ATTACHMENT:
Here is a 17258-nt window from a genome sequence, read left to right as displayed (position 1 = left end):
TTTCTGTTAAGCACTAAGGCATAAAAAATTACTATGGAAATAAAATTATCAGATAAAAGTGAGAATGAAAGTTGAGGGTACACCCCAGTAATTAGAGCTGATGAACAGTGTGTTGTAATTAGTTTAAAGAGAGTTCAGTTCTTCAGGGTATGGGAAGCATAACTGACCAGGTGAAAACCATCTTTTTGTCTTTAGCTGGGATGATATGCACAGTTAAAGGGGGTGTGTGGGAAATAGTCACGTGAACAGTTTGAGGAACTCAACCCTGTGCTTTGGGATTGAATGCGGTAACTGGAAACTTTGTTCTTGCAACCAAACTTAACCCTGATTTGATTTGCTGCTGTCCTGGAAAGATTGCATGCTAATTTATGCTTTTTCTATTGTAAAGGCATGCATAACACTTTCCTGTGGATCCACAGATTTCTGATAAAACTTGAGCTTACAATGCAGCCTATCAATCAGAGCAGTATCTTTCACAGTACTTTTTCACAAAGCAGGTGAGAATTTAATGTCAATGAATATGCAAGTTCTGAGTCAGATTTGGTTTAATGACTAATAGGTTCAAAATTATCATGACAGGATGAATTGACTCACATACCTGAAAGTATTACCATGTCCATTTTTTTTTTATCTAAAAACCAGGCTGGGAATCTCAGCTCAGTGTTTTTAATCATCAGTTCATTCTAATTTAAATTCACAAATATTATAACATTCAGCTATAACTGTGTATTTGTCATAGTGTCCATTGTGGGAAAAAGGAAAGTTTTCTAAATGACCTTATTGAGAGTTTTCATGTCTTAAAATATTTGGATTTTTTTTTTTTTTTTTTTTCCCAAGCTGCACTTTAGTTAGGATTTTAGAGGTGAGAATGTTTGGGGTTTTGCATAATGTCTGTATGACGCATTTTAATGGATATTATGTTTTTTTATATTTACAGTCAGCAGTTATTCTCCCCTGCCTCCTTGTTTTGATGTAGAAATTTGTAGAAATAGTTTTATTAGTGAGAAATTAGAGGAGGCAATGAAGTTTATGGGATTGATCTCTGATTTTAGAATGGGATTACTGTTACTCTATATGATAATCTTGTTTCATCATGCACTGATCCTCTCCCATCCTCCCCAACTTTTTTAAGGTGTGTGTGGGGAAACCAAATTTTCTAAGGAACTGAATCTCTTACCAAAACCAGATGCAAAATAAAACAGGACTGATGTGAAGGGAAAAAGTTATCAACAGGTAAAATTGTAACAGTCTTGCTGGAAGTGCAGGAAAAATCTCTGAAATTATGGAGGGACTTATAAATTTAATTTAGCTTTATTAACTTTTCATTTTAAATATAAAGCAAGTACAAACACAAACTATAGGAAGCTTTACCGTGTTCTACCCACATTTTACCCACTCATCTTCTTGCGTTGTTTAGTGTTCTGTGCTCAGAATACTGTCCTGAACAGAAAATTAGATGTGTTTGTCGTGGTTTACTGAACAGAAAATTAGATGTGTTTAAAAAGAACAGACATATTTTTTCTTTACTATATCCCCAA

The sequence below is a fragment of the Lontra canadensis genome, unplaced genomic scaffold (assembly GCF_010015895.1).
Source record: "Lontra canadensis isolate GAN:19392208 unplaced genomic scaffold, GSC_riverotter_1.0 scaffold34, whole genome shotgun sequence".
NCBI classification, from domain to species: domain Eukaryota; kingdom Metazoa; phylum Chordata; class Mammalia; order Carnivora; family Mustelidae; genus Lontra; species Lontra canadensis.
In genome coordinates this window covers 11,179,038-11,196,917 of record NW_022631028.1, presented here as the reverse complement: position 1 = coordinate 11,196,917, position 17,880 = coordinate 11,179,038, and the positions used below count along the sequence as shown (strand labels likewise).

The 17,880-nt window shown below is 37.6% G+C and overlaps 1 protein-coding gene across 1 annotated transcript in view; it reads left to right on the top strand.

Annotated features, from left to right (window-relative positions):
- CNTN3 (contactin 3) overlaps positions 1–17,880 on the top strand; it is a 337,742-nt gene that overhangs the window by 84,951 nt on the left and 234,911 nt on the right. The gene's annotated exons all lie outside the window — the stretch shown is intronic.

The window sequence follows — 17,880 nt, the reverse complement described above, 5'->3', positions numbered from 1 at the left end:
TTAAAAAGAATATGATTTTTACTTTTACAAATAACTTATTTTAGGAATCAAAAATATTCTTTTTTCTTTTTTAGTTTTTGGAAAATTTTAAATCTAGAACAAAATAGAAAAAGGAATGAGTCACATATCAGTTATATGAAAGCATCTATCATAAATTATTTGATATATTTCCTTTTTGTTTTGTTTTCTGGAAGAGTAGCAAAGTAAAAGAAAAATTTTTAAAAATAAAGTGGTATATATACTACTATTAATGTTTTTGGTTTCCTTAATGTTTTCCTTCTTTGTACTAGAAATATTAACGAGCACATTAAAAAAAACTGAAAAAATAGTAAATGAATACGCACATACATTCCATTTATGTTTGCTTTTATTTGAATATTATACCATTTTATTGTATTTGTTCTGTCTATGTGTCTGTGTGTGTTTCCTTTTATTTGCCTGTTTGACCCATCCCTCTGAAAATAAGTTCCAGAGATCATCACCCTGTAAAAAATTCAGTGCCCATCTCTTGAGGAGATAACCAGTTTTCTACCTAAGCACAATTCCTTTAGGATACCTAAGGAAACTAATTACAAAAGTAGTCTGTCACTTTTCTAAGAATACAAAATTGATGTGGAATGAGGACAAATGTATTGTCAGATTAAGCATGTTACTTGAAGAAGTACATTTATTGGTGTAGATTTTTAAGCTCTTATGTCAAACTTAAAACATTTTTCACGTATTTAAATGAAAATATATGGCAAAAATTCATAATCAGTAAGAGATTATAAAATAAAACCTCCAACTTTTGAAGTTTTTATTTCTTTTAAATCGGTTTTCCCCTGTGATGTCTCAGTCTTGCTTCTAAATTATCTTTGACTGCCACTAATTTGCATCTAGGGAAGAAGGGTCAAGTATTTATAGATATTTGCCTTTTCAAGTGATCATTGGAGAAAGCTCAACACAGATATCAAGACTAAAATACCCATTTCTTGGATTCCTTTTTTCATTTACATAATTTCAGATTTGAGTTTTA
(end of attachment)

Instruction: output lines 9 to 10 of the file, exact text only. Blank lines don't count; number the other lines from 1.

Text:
- CNTN3 (contactin 3) overlaps positions 1–17,880 on the top strand; it is a 337,742-nt gene that overhangs the window by 84,951 nt on the left and 234,911 nt on the right. The gene's annotated exons all lie outside the window — the stretch shown is intronic.

The window sequence follows — 17,880 nt, the reverse complement described above, 5'->3', positions numbered from 1 at the left end: